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Back Local News OAG hit for sitting on port union contract

OAG hit for sitting on port union contract

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COMPLAINTS about work scheduling at the Port Authority of Guam continue to drag on, pending the administration’s final action on the collective bargaining agreement between port management and the employees' union.

The Guam Federation of Teachers said the union contract, which has been approved by the PAG board and ratified by the union in November, has been sitting on the Attorney General’s desk since it was submitted for review in January.

Joleen Castro, executive director of GFT, said the final step involves the governor signing off on the collective bargaining agreement.

“But without the Attorney General’s approval, the governor cannot sign off on it,” Castro said. “I don’t believe there are any issues with the contract since the (PAG) board approved it and the union has ratified it. The GFT president has sent a letter to government officials asking for a status (update) but we have not received any response.”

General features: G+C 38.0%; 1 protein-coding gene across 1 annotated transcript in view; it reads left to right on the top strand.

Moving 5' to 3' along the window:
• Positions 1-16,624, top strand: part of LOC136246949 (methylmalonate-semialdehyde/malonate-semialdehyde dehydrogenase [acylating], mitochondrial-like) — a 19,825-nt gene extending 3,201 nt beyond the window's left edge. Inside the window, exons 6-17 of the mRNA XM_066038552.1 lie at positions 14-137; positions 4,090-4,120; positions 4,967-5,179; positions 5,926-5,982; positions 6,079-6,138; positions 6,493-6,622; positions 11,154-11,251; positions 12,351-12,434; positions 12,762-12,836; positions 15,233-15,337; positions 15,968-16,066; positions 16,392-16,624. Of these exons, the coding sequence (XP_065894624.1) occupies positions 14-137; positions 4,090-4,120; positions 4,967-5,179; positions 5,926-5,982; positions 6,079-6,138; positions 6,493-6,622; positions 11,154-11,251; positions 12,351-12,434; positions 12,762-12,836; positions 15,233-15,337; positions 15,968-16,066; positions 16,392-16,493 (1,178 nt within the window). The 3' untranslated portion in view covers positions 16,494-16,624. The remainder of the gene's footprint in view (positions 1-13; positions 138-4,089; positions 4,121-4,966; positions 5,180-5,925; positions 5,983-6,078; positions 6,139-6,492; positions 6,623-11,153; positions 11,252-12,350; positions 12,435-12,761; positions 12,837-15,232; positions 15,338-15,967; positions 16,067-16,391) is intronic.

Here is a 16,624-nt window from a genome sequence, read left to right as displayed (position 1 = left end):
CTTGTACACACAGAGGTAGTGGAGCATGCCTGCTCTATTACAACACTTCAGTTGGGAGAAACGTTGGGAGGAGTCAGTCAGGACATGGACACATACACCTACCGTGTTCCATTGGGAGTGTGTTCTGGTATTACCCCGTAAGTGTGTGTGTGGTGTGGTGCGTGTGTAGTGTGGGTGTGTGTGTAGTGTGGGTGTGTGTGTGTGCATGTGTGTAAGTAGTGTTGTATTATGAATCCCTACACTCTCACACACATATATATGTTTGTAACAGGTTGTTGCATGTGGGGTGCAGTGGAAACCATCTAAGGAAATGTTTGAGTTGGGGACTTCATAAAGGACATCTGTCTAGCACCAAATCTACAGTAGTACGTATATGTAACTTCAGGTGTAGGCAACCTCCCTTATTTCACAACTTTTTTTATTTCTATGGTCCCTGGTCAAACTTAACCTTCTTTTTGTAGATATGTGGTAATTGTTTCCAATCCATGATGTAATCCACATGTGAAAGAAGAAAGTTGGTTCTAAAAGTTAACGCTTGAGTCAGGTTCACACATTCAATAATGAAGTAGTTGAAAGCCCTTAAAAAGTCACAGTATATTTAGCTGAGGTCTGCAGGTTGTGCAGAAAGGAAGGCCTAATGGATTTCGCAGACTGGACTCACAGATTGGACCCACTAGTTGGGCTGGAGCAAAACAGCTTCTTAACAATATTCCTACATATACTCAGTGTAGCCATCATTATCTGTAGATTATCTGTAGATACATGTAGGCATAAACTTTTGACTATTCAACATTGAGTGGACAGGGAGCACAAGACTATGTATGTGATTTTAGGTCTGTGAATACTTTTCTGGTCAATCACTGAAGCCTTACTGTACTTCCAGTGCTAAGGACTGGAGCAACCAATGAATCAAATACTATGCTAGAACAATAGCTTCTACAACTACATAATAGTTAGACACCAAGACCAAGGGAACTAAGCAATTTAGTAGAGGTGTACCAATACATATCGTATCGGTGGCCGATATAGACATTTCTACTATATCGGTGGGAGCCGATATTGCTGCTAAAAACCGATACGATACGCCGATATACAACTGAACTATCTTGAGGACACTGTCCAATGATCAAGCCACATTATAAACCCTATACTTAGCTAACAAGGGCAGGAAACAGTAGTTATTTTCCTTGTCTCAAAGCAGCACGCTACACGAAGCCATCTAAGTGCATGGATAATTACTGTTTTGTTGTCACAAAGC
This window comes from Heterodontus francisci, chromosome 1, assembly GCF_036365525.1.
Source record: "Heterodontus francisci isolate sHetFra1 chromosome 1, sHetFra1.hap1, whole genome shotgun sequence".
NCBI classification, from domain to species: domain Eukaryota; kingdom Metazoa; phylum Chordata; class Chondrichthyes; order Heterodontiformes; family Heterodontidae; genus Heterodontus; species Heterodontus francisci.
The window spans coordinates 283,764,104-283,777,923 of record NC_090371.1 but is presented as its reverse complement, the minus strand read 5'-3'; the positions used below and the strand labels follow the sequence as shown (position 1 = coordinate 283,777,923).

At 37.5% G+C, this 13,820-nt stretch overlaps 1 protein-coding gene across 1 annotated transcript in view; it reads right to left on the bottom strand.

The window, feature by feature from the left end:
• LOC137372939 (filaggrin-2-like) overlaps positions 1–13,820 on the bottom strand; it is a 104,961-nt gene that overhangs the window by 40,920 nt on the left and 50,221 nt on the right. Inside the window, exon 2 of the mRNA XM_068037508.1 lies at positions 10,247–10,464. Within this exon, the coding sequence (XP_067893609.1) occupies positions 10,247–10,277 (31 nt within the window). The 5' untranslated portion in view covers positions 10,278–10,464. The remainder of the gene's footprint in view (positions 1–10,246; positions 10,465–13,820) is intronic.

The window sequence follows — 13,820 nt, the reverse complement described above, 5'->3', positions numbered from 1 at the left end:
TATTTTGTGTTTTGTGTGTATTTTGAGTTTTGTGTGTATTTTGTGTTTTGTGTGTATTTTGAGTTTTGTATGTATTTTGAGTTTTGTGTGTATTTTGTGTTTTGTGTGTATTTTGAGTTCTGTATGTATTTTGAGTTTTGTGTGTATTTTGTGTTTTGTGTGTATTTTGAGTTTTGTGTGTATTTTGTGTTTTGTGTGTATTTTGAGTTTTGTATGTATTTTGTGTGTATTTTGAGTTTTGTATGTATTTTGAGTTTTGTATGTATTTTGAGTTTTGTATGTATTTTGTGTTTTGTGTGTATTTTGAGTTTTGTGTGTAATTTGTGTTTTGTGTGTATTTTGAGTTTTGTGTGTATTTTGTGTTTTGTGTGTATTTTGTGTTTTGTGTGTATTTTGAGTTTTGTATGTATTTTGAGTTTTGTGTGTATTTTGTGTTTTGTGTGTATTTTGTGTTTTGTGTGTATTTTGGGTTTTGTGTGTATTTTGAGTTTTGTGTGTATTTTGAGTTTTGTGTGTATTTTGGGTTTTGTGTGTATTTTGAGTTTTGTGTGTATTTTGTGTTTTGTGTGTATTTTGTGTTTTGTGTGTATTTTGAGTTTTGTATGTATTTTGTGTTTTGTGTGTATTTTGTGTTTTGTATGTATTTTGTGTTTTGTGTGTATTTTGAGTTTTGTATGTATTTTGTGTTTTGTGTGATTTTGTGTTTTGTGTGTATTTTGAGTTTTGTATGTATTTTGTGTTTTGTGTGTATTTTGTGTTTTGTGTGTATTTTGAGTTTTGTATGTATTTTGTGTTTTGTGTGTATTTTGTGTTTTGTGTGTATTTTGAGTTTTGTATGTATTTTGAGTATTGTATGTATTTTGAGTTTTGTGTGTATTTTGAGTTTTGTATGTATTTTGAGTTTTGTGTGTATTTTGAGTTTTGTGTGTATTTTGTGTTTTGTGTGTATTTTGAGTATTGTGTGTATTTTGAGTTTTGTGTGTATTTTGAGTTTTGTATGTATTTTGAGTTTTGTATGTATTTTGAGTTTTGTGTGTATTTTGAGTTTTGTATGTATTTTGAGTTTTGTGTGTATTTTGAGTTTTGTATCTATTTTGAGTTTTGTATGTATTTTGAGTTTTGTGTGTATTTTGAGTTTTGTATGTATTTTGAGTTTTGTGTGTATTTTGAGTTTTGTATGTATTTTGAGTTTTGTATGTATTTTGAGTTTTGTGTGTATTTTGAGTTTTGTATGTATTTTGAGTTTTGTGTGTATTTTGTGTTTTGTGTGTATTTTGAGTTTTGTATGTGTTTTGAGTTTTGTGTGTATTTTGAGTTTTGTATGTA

The collective bargaining – a first for PAG employees, whose union is part of GFT – began in 2008.

Castro said the issue relating to the employees' work hours is one of the most salient provisions in the contract.

An officer of the PAG union, who requested not to be named, said port employees are currently working 10 hours a day without corresponding overtime pay in violation of the payroll compensation regulations that require only eight hours of work a day.

“Scheduling cannot be made to evade payroll overtime compensation policy and procedures,” the union officer said.

The PAG union has a pending complaint with the Civil Service Commission, challenging the 10-hour work schedule imposed on employees.

“We are still exploring the possibility of getting paid overtime for the extra two hours of work that we perform every day,” the union officer said. “Once the contract is in place, the complaint filed with the CSC will be nullified, provided that the port management follows the provisions in the agreement.”

The PAG union has 125 members who are all classified employees.

“Without this contract, we cannot even talk about issues affecting us without worrying about retaliation from the management. We can lose our job any time,” the union officer said.

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